It is time to tackle the stark gender imbalance that still exists in engineering. Though women make up approximately half of the total British workforce, at the moment they only constitute a little over a tenth of the engineering fraternity. One of things that seems to put women off entering the profession is a lack of role models to inspire them.

This is something that has to be rectified, with more being done to show that engineering is no longer a male-dominated sector and highlighting the broad spectrum of different ways in which women can contribute to and lead projects that will be of benefit to our society.

One other point that should be mentioned is that there are many different entry points into the world of engineering. Though university courses still have a great deal of validity, this is not in any way exclusive. A variety of potential options can be considered, with some being more suitable to individuals than taking the traditional academic route.

The current problems that the country is facing should now act as a catalyst for a comprehensive re-evaluation of what drives our economy – with greater focus being placed, once again, on our engineering capabilities. Harwin is among a cohort of companies taking the lead on this. The company prides itself on supporting ongoing personal development and over a quarter of employees are currently participating in some form of educational/training activity to further progress their careers.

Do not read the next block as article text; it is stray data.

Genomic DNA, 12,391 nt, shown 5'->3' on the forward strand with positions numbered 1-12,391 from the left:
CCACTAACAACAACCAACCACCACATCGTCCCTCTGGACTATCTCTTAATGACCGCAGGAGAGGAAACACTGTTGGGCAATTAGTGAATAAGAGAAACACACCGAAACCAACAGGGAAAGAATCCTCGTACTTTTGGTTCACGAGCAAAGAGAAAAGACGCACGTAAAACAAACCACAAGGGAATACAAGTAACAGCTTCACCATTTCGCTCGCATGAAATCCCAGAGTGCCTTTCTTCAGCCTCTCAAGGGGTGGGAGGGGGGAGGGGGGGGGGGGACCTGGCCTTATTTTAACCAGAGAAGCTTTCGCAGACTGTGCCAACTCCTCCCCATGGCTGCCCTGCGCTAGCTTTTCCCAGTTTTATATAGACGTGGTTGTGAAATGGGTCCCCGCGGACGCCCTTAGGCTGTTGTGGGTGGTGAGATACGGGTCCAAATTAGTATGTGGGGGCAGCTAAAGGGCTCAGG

Central to Harwin’s own apprentice scheme is that participants get the chance to take ownership of projects and think for themselves. Every apprentice gets to spend time working, in turn, within each of the company’s core departments. This means they build up an appreciation of all aspects of the overall operation.

They are also tasked with looking at ways in which the efficiency of the company’s workflow can be enhanced, so that throughput may be boosted and running costs reduced. After completing the multi-faceted programme, Harwin offers support to graduated apprentices who may want to gain HNC/HND qualifications, or potentially enrol on to an engineering-related degree.

In mid-2019, the company opened the doors of its new Apprentice Training Hub, which is situated at its Portsmouth manufacturing facility. This has been fitted with the latest manufacturing equipment and development tools.

Adding another dimension to its engineer development efforts, the Harwin Academy was established by the company (in conjunction with Havant & South Downs College) a year earlier. The objective of this ongoing venture (which has now had two years of students enrolled) is to take school leavers and prepare them for entry into engineering-led vocations. This two-year course combines classroom-based instruction at the college campus with practical experience of working at Harwin’s Portsmouth site.

Both academy entrants and members of the apprenticeship intake are given the opportunity to operate a broad range of different items of machinery, as well as developing key skills like problem solving, time management and working as a team. The result is that well-rounded, hard-working young engineers emerge, ready to take on any challenge they are given.